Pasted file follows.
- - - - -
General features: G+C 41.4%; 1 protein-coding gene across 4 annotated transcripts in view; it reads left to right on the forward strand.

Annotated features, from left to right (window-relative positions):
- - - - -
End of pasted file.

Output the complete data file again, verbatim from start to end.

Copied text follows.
General features: G+C 41.4%; 1 protein-coding gene across 4 annotated transcripts in view; it reads left to right on the forward strand.

Annotated features, from left to right (window-relative positions):